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God didn’t need Esther. And he doesn’t need you.

Series: Esther on Work
Devotional: 3 of 4
Published: June 28, 2021

For if you remain silent at this time, relief and deliverance for the Jews will arise from another place, but you and your father’s family will perish. And who knows but that you have come to your royal position for such a time as this? (Esther 4:14)

Last week, we focused on the second half of this famous verse. Today, I want to turn our attention to the first half. 

But first, a quick recap. Esther, a Jew, has been chosen to be the new queen of King Xerxes, a pagan ruler who has sanctioned plans to kill all of God’s people in his kingdom. Esther’s uncle Mordecai issues a passionate plea to his niece to use her position of influence in the palace to convince the king to stop this assault on God’s people. 

Esther eventually agrees, but check out what Mordecai said would have happened had Esther failed to act: “For if you remain silent at this time, relief and deliverance for the Jews will arise from another place” (emphasis mine).

Do you sense the Lord leading you to take some particular action at work this week? Maybe he is calling you to speak up for less powerful team members who are being treated unjustly, or to privately call out how your boss has been embellishing the truth with customers, or to invite a coworker to church. 

Whatever you sense God calling you to do at work this week, know this: The Lord doesn’t need you or me to accomplish his work. If we fail to follow his lead, he will find someone else to do his will. In the words of Job 42:2, “no purpose of [God’s] can be thwarted.”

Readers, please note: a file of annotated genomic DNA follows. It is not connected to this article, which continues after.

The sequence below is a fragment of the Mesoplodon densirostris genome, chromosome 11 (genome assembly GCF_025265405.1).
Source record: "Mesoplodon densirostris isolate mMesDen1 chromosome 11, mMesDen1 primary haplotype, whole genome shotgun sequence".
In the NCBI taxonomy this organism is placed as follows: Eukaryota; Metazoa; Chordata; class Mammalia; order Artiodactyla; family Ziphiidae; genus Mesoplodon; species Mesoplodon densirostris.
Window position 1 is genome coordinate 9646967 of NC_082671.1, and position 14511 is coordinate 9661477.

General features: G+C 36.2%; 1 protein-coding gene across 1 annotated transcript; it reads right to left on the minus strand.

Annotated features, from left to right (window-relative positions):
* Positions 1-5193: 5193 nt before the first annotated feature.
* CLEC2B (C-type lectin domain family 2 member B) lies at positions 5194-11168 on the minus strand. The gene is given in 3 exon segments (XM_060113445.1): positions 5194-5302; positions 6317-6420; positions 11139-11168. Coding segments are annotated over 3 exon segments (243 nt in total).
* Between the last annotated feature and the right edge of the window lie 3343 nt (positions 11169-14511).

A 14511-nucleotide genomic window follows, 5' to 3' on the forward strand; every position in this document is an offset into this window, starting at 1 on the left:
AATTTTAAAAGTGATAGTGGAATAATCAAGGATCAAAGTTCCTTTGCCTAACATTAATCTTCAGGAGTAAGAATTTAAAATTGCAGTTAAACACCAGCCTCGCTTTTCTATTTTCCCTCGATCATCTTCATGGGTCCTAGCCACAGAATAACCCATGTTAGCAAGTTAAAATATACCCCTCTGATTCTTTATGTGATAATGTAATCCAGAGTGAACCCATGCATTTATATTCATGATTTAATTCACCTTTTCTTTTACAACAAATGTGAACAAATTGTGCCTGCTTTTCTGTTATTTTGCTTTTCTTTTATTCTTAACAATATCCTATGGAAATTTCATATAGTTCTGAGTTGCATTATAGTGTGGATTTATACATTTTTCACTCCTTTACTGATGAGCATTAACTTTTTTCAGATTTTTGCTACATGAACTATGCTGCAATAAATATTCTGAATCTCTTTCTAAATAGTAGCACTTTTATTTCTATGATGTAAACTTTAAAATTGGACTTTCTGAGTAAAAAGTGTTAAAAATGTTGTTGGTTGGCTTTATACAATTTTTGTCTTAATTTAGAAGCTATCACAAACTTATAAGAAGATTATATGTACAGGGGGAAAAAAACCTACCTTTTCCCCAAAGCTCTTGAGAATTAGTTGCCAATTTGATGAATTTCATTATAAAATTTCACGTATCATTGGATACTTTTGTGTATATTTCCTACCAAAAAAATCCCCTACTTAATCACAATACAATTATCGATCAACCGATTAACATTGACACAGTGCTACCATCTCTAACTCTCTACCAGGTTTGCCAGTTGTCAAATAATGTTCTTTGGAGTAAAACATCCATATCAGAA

God didn’t need Moses to lead the Israelites into the Promised Land. So he finished that work through Joshua. God didn’t need David to build the temple. So he finished that work through Solomon. God didn’t need Esther to save his people. But Esther chose to muster her imperfect courage and lean into the work she was called to do.

You and I face the same choice Esther faced on a regular basis. We can choose to leverage our vocations to do the Lord’s work, or God can choose to do that work through somebody else.

This truth should lead us to two responses. First, it should humble us to know that while God can and does do his work through our work, no one worker is indispensable. Second, this truth should lead us to have a bias for action for the things of the Lord. Not because God needs any one of us. But because we want to be a part of what he is doing in the world and one day hear “Well done, good and faithful servant” (see Matthew 25:23).

Don’t miss out on the blessing of being used by God to do his will in your place of work. Pray that the Spirit would open your eyes to the work he is asking his people—including you—to do today.

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